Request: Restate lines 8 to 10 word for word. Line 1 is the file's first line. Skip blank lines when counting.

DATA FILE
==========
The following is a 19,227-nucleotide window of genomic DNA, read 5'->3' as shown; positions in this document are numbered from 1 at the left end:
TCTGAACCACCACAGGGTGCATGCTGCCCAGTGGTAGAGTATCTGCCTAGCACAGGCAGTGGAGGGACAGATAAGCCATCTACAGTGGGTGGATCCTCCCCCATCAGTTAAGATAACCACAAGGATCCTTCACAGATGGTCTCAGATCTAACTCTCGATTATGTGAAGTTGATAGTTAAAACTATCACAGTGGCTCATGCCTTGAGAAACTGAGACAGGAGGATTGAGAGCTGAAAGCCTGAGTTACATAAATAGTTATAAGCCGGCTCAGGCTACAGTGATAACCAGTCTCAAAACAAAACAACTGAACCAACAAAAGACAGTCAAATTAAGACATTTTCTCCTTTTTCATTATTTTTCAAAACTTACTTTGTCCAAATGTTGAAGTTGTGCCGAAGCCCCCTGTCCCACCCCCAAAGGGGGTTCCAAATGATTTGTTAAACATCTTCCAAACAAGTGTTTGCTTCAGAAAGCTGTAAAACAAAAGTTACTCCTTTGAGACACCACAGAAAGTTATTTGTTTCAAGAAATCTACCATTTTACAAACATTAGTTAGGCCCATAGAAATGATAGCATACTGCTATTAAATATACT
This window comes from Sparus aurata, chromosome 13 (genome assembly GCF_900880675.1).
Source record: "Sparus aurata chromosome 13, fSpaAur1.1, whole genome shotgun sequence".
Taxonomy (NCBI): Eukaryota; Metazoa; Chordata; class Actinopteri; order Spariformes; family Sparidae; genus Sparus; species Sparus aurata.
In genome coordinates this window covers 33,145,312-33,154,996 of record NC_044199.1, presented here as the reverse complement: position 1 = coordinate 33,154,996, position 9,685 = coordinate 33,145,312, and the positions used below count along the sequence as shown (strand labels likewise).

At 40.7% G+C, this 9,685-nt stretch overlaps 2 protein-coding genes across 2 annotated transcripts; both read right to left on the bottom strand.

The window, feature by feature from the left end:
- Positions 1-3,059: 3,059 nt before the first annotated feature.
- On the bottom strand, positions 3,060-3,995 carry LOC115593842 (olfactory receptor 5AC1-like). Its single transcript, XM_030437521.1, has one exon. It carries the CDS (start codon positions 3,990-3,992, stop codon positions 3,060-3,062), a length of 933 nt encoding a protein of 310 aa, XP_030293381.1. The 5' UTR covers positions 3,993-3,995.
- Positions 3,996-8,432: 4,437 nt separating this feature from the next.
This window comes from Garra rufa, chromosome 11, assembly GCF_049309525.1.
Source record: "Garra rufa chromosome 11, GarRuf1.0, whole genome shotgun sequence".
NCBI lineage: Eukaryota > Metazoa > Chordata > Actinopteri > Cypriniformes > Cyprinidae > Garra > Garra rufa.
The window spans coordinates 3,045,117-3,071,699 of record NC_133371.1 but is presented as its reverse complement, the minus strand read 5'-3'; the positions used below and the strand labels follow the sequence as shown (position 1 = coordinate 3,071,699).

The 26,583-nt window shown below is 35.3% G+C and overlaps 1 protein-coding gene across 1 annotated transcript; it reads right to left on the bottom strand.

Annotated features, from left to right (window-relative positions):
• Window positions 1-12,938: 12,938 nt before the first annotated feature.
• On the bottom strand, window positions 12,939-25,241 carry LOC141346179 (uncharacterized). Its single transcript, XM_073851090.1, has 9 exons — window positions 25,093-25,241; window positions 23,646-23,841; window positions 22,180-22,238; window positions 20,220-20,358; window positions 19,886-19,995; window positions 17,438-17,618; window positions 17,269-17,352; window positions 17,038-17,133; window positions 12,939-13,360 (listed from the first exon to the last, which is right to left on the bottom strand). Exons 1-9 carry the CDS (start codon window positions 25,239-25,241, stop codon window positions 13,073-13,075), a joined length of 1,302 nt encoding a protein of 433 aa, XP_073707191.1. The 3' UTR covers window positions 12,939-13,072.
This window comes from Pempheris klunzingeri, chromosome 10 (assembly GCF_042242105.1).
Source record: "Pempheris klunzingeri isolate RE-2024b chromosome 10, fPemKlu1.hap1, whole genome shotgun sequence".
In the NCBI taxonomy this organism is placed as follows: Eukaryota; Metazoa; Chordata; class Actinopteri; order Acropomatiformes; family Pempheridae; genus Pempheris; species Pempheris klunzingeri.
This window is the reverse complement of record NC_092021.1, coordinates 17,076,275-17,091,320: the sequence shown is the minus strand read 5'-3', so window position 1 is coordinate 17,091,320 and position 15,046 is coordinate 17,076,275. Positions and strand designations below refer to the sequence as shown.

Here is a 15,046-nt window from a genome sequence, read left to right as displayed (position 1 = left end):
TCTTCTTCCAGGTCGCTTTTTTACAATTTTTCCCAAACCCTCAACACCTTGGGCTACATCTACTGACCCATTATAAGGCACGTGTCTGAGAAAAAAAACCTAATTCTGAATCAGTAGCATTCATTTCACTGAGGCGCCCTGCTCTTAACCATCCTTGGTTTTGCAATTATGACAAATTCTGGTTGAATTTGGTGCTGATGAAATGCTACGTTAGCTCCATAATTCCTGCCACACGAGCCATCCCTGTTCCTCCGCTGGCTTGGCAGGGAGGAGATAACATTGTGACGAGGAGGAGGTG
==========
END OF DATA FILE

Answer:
The window, feature by feature from the left end:
- Positions 1-3,059: 3,059 nt before the first annotated feature.
- On the bottom strand, positions 3,060-3,995 carry LOC115593842 (olfactory receptor 5AC1-like). Its single transcript, XM_030437521.1, has one exon. It carries the CDS (start codon positions 3,990-3,992, stop codon positions 3,060-3,062), a length of 933 nt encoding a protein of 310 aa, XP_030293381.1. The 5' UTR covers positions 3,993-3,995.